During the Kentucky Campaign, McNair's brigade was assigned to Churchill's division, under the overall command of General Kirby Smith.[15] General Smith pushed rapidly into the bluegrass region of Kentucky, and defeated the Union army at the Battle of Richmond. In the desperate battle that occurred there, McNair's brigade turned the enemy's right and contributed to the rout that followed.[10][15]

The 4th Arkansas Battalion and 4th Arkansas Regiment operated together until after the Battle of Murfreesboro, Tennessee, on December 21, 1862, when the battalion, severely understrength because of battle losses, was consolidated into the 4th Arkansas Regiment. During the Battle of Murfreesboro, McNair's brigade took part in the brilliant charge of McCown's division, which, aided by the Divisions of Withers and Cheatham, drove the Federal right a distance of between three and four miles, bending it back upon the center, until the line was at right angles to its original position.[15] In accordance with Confederate Adjutant and Inspector General's Office Order Number 131,[16] four soldiers of the battalion were recognized for courage and good conduct on the field for the Battle of Murfreesboro.[17]

General Orders, No. 131, Adjutant-General's Office, Richmond, Va.
Roll of Honor, Murfreesboro, December 31, 1862
Fourth Arkansas Battalion
Private James Vines, Co. A (killed).
Corporal L. Heggie, Co. B (killed).
Private George W. Ayler, Co. C.
Private C. G. Warren, Co. E.[18]

Consolidation[edit]

By late August 1863, losses had forced the consolidation of the 4th Arkansas with other depleted Arkansas regiments. The 4th was consolidated with the remnants of the 31st Arkansas Infantry Regiment and the 4th Arkansas Infantry Battalion. The survivors of the battalion served in the 4th Arkansas Infantry Regiment to the end of the war. Companies C and D of the 4th Arkansas formed one company, under the company of Captain Coatney. Companies F; G; H; and I of the same regiment into one company, under the command of Captain Lavender. All companies of the 31st were consolidated into two companies. Colonel H.G. Bunn, of the 4th Arkansas commanded the consolidated regiment.[10]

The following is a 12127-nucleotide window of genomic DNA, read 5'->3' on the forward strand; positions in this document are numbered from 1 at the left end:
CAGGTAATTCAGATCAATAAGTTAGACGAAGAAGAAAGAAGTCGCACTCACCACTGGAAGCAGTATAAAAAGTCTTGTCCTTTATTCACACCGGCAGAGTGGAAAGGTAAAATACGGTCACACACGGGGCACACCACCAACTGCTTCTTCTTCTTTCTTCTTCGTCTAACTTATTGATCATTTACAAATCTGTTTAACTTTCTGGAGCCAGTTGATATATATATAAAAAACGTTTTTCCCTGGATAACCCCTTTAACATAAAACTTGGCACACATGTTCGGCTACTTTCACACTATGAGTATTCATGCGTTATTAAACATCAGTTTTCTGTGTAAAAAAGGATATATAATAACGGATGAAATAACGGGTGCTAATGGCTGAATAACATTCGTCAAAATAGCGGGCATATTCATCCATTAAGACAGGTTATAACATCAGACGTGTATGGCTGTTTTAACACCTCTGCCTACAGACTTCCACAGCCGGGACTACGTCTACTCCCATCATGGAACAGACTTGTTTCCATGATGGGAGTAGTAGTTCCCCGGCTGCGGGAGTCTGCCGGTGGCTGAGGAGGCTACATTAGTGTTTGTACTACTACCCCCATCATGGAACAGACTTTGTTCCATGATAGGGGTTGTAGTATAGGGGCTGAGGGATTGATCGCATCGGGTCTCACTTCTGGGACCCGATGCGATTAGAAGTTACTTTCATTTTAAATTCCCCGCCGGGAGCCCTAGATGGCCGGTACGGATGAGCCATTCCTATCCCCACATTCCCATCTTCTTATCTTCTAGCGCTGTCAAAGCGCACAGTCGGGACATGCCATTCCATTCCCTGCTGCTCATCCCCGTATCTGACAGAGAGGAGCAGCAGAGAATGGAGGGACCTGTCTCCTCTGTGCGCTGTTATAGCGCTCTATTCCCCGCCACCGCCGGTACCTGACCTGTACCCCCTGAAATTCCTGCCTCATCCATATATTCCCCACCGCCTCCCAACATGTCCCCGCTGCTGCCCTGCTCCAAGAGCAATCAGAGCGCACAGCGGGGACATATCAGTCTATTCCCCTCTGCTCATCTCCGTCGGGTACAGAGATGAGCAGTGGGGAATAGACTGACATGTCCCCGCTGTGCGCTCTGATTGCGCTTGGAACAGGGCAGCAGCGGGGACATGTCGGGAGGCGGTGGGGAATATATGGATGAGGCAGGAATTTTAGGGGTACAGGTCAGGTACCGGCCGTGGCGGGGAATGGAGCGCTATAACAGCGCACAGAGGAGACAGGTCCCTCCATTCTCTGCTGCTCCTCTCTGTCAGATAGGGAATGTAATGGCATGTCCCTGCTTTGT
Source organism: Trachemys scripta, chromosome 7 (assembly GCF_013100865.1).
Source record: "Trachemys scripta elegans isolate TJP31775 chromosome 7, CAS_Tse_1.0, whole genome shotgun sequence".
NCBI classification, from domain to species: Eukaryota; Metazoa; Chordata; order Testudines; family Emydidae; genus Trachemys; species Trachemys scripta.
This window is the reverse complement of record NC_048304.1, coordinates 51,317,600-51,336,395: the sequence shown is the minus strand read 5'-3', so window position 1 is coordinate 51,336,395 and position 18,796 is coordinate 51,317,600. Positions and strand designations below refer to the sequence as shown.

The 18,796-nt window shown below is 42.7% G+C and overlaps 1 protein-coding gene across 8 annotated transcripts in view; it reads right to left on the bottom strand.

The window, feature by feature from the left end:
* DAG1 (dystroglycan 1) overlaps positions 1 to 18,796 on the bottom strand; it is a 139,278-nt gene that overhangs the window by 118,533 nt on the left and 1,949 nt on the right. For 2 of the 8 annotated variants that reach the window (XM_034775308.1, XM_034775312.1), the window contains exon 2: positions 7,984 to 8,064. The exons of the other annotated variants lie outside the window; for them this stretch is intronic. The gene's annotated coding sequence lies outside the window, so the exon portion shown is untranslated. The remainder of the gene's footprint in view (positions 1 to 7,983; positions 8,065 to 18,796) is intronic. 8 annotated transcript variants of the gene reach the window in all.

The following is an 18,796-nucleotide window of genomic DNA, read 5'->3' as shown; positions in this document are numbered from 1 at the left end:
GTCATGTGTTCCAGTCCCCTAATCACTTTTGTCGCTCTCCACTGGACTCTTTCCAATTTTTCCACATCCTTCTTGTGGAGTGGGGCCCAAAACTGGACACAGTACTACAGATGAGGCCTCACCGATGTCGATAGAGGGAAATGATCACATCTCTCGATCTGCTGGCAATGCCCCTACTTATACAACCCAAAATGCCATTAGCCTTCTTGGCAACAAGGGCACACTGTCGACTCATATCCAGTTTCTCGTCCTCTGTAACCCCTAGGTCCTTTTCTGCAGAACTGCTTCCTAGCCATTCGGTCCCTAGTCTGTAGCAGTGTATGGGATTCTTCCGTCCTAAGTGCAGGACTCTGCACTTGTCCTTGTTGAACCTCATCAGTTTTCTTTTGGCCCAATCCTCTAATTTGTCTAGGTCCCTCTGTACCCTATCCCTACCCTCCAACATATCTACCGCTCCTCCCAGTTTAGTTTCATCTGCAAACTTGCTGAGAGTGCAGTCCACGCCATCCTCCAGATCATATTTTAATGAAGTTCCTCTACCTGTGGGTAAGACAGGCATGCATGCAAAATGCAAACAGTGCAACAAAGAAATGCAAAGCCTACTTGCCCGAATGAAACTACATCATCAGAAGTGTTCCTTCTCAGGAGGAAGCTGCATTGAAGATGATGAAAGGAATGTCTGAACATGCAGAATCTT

The 4th Arkansas Infantry Battalion took part in the following battles as a separate command prior to its formal consolidation with the 4th Arkansas Infantry Regiment:[19]

See also[edit]

References[edit]

  1. ^ United States. War Dept. The War of the Rebellion: A Compilation of the Official Records of the Union And Confederate Armies. Series 1, Volume 20, In Two Parts. Part 1, Reports., Book, 1887, Page 974; digital images, (http://texashistory.unt.edu/ark:/67531/metapth154629 : accessed February 07, 2012), University of North Texas Libraries, The Portal to Texas History, http://texashistory.unt.edu; crediting UNT Libraries, Denton, Texas.
  2. ^ a b Gerdes, Edward G.," 4TH BATTALION ARKANSAS INFANTRY", Edward G. Gerdes Civil War Page, Accessed 20 May 2012, http://www.couchgenweb.com/civilwar/4btninf_f&s.html
  3. ^ Gerdes, Edward G.,"COMPANY A, 4TH BATTALION ARKANSAS INFANTRY", Edward G. Gerdes Civil War Page, Accessed 20 May 2012, http://www.couchgenweb.com/civilwar/4btncoa.html
  4. ^ Gerdes, Edward G.,"COMPANY B, 4TH BATTALION ARKANSAS INFANTRY", Edward G. Gerdes Civil War Page, Accessed 20 May 2012, http://www.couchgenweb.com/civilwar/4btncob.html
  5. ^ Howerton, Bryan, "Company Names", Arkansas in the Civil War Message Board, Posted, Monday, 13 September 2004, at 1:25 p.m., Accessed 21 July 2011, "Archived copy". Archived from the original on 2011-07-11. Retrieved 2010-11-02. 
  6. ^ Gerdes, Edward G.,"COMPANY C, 4TH BATTALION ARKANSAS INFANTRY", Edward G. Gerdes Civil War Page, Accessed 20 May 2012, http://www.couchgenweb.com/civilwar/4btncoc.html
  7. ^ Gerdes, Edward G.,"COMPANY D, 4TH BATTALION ARKANSAS INFANTRY", Edward G. Gerdes Civil War Page, Accessed 20 May 2012, http://www.couchgenweb.com/civilwar/4btncod.html
  8. ^ Gerdes, Edward G.,"COMPANY E, 4TH BATTALION ARKANSAS INFANTRY", Edward G. Gerdes Civil War Page, Accessed 20 May 2012, http://www.couchgenweb.com/civilwar/4btncoe.html